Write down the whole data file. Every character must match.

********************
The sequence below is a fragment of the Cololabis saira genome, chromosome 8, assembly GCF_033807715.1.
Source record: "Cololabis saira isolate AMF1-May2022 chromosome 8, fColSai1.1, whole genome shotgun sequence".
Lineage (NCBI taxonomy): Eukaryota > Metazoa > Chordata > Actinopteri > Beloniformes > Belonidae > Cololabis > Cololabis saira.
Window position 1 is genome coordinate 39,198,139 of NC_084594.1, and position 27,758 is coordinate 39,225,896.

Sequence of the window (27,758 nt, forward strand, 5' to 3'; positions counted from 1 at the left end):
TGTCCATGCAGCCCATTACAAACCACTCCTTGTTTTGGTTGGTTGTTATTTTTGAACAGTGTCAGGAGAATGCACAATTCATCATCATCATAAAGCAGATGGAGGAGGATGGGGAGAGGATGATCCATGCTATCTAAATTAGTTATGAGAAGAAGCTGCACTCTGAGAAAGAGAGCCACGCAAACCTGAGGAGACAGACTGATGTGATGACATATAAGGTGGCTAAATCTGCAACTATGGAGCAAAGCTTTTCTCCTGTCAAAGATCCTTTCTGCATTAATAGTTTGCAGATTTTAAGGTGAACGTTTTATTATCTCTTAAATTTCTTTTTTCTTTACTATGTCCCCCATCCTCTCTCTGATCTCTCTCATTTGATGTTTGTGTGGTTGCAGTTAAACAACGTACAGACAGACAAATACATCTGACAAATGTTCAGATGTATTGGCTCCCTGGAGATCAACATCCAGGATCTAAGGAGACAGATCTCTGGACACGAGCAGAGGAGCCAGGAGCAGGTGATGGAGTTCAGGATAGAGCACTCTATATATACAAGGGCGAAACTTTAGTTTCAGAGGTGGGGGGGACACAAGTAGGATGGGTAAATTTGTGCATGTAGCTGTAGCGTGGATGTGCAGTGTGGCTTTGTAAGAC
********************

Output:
The sequence below is a fragment of the Cololabis saira genome, chromosome 8, assembly GCF_033807715.1.
Source record: "Cololabis saira isolate AMF1-May2022 chromosome 8, fColSai1.1, whole genome shotgun sequence".
Lineage (NCBI taxonomy): Eukaryota > Metazoa > Chordata > Actinopteri > Beloniformes > Belonidae > Cololabis > Cololabis saira.
Window position 1 is genome coordinate 39,198,139 of NC_084594.1, and position 27,758 is coordinate 39,225,896.

Sequence of the window (27,758 nt, forward strand, 5' to 3'; positions counted from 1 at the left end):
TGTCCATGCAGCCCATTACAAACCACTCCTTGTTTTGGTTGGTTGTTATTTTTGAACAGTGTCAGGAGAATGCACAATTCATCATCATCATAAAGCAGATGGAGGAGGATGGGGAGAGGATGATCCATGCTATCTAAATTAGTTATGAGAAGAAGCTGCACTCTGAGAAAGAGAGCCACGCAAACCTGAGGAGACAGACTGATGTGATGACATATAAGGTGGCTAAATCTGCAACTATGGAGCAAAGCTTTTCTCCTGTCAAAGATCCTTTCTGCATTAATAGTTTGCAGATTTTAAGGTGAACGTTTTATTATCTCTTAAATTTCTTTTTTCTTTACTATGTCCCCCATCCTCTCTCTGATCTCTCTCATTTGATGTTTGTGTGGTTGCAGTTAAACAACGTACAGACAGACAAATACATCTGACAAATGTTCAGATGTATTGGCTCCCTGGAGATCAACATCCAGGATCTAAGGAGACAGATCTCTGGACACGAGCAGAGGAGCCAGGAGCAGGTGATGGAGTTCAGGATAGAGCACTCTATATATACAAGGGCGAAACTTTAGTTTCAGAGGTGGGGGGGACACAAGTAGGATGGGTAAATTTGTGCATGTAGCTGTAGCGTGGATGTGCAGTGTGGCTTTGTAAGAC